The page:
Federal law prohibits religious discrimination in the workplace in all circumstances, including hiring, firing, pay, job assignments, promotions, layoff, training, or benefits. It is illegal for an employer with 15 or more employees to treat an employee unfavorably because of his or her religious beliefs. The law also prohibits harassment based on a person’s religious beliefs.
What Type of Religion Is Protected?
The law protects people who adhere to traditional religious beliefs, such as Christianity, Islam, and Judaism, and it also protects people with other sincerely held religious, ethical, or moral beliefs.
How Should Employers Address Workplace Issues Involving Religious Beliefs?
In addition to not discriminating against an employee because of his or her religious beliefs, employers must make reasonable accommodations for an employee’s religious beliefs or practices, unless the accommodation would cause undue hardship to the employer. For example, employers must accommodate an employee’s religious observances and also things like dress and grooming practices.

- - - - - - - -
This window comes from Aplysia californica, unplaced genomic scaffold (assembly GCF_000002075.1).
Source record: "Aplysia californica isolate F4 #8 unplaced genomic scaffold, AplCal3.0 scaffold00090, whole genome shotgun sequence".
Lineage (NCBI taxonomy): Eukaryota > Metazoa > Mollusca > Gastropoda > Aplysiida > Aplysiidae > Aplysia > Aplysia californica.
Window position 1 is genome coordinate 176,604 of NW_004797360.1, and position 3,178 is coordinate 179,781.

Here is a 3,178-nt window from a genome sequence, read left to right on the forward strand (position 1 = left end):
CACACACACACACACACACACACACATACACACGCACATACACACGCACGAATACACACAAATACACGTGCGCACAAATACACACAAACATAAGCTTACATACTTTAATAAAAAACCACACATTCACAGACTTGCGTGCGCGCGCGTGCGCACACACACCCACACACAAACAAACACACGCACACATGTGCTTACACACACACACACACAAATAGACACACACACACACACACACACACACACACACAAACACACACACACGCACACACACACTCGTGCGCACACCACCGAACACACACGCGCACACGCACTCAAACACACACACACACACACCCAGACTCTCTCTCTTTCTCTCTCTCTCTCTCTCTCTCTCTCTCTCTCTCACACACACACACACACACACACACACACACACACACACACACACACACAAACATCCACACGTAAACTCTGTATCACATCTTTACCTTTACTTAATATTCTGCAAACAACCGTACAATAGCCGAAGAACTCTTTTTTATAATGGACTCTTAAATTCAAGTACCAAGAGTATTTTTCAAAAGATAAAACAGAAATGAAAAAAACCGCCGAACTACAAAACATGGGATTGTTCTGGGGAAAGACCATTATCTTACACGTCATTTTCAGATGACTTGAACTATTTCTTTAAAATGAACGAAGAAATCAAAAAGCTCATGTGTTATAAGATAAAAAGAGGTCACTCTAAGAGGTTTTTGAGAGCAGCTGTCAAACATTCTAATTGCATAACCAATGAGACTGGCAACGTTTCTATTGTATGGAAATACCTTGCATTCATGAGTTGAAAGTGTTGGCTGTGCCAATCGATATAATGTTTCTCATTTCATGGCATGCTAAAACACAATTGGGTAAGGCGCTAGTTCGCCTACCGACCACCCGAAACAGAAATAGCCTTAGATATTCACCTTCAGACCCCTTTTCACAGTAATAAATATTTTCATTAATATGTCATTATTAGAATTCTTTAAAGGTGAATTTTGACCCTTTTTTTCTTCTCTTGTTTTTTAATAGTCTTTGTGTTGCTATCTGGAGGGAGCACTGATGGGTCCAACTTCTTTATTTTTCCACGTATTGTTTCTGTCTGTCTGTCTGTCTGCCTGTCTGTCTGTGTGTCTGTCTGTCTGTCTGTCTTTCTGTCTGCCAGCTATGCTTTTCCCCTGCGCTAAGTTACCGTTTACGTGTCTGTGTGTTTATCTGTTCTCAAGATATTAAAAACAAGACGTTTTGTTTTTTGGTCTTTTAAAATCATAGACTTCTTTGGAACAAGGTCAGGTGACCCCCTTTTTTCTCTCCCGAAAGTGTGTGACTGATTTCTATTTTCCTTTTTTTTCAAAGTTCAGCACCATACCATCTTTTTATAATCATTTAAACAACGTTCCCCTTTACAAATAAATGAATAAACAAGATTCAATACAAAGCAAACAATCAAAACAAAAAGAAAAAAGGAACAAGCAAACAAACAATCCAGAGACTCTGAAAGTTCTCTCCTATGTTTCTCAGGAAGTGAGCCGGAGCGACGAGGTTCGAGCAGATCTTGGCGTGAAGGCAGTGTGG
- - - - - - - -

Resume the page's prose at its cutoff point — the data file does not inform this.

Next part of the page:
What Types of Accommodations Are Required?
Employers might need to make an accommodation by adjusting a schedule, allowing shift substitutions, reassigning a position, or modifying workplace policies or practices. Also, an employer cannot force an employee to participate (or not participate) in a religious activity as a condition of employment.
What Is an Undue Hardship?
An undue hardship is something that places more than a minimal burden on the business’s operations, such as jeopardizing security or health, causing a lack of needed staffing, violating a seniority system, or costing the employer more than a minimal amount.
Does Nevada Law Also Prohibit Religious Discrimination?
Yes, Nevada law has very similar prohibitions against discrimination based on religion.
Learn more about employment discrimination generally here.